I’ve been surf kayaking and paddling around in the local rivers by me here in NJ for a few years now, (navsink, shrewsbury, etc) and really want to try whitewater. Anyone know any areas to get maybe some smaller rapids in the state, haven’t had much luck on the internet. Also wanted to know if anyone recommended a good beginner boat for someone who is short (I’m 5’3" and 145)? I’ve done whitewater rafting, but want something I can do without other people in the boat. Any suggestions?
I used to live in Bucks Co Pa and work in Princeton, NJ many years ago.
Check out Towhicon Creek near Lambertville, it's in Pa and flows into the Delaware. Only significant flows during storms and water releases. There is also a small section of class II on the Delaware River near New Hope. Don't try to run the wing dam unless someone shows you the right path. I know there is a kayaking club in Bucks County Pa that posts here from time to time.
I’m not familiar with your area, but a good resource for checking out ww rivers is the American Whitewater board:
Click New Jersey or your surrounding states and look for rivers listed that are at the level you are looking for (class II/II+).
As for a boat, I don’t think being short is going to limit your choice of boat whatsoever (only the opposite does that!). The bigger issue is what type of whitewater are you interested in doing? River running only? Or will you perhaps want to get into surfing/playboating? You might not know right now! Assuming you just want a good beginner river runner for now, there is a gal that I paddle with about your size who has a Dagger GT. She loves that boat, and it’s a pretty forgiving hull for starting out, easy to roll, and also not a total dog on the flats. It’s a boat you might be able to find used (maybe off BoaterTalk gear swap).
Final suggestion is that learning whitewater is definitely something to do with others, so hopefully some locals will pipe in with suggestions of local clubs that can help with skill development and trips. As you increase the level of difficulty of the rivers you paddle, you’ll want to be with others who already know the river to help show you the lines. The other advantage of a club, is you can try out other boats to help you decide which might be best for you.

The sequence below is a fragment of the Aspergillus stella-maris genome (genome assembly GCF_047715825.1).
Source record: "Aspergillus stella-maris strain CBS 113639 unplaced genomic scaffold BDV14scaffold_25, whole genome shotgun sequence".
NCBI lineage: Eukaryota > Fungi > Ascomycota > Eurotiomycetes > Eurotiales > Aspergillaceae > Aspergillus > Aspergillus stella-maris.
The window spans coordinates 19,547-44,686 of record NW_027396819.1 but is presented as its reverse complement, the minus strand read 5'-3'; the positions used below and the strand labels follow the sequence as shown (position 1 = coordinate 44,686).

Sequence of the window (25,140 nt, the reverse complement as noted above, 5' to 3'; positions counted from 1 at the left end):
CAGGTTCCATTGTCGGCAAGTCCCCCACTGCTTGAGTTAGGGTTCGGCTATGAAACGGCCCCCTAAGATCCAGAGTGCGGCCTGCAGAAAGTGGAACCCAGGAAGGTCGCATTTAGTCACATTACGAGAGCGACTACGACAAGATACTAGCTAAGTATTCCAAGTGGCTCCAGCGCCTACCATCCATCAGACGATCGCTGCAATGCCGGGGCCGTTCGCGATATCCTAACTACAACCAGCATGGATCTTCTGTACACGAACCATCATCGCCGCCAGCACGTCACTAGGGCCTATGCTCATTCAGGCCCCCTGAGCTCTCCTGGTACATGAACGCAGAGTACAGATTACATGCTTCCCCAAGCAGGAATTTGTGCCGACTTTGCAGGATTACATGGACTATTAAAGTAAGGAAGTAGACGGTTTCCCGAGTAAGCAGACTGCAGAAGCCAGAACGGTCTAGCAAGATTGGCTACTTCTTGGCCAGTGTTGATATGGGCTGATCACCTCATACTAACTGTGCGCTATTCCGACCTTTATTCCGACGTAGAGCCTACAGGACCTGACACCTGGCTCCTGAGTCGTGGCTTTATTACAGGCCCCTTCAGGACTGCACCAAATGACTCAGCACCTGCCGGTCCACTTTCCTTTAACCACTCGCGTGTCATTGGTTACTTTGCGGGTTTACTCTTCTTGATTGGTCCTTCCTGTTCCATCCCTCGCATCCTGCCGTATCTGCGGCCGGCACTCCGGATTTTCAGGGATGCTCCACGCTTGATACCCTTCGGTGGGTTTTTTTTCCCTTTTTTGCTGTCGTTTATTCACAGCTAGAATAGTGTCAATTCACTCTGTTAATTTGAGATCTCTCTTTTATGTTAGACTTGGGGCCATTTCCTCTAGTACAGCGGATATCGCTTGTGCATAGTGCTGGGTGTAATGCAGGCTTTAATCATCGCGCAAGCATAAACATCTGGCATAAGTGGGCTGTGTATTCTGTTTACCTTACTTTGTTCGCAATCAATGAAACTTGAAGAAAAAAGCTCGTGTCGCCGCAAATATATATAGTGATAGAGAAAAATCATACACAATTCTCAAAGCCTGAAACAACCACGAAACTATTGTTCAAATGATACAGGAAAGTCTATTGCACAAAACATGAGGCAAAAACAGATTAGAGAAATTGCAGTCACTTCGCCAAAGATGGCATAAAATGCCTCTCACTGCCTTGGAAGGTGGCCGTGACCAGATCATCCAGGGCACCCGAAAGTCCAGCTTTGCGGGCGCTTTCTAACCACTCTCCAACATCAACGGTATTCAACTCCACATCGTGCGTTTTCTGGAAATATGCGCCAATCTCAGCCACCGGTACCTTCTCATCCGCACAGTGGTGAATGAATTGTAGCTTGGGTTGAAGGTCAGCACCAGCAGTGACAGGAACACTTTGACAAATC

I’m coming up on my second year of whitewater paddling, and am having an absolute blast. Good luck finding your ww boat and have fun!!!
Join a Paddlin’ Club
Join a paddlin’ club. The Hackensack River Canoe & Kayak Club here in NJ runs all kinds of trips including whitewater all year long.
P.O. Box 369
Bogota, NJ 07603
Jersey Area WW
Outside of the Delaware, there is not much “whitewater” in the NJ area that I would recommend for a beginner.
You should join a club and take some lessons if you want to get into WW.
It’s too easy for bad stuff to happen in WW if you don’t know what you’re doing. (I know of two WW kayakers in the NE who died in relatively benign Cl 2s in the past few years).
Clubs I recommend:
Appalachian Mountain Club
These are the most active clubs in NJ when it comes to whitewater paddling (I’m a member of both).
Both run WW kayak instructionals (AMC even has boats for rent, if you need one.) Check out the websites for details.
AMC especially runs lots of trips, from flat water through Cl 4.
You might also want to try out one of the AMC pool sessions (held at NJIT on tuesday nights through March). The AMC sessions have plenty of boats you can try.
For questions about a boat for you, check out the KCCNY forum, or contact the “kayakmentors” at the AMC website.
If you do get into WW, there’s quite a bit within an hour or two of NJ (mostly in Pa, and NY). Lehigh, Nescopec, Brodhead, Shohola, Esopus, Mongaup, Tohicon…
NJ is not a bad place to be (in a wet year) if you’re a WW paddler.
But the best suggestion I can give you is to get out of the bad habit of using training paddles right now, and switch over to a single blade.
I would think heading into PA would find some nice runs. As suggested above, American Whitewater has listings of ww runs by state. Also, highly recommend taking some intro lessons with a outfitter to start and then joining a club to find partners to run rivers with.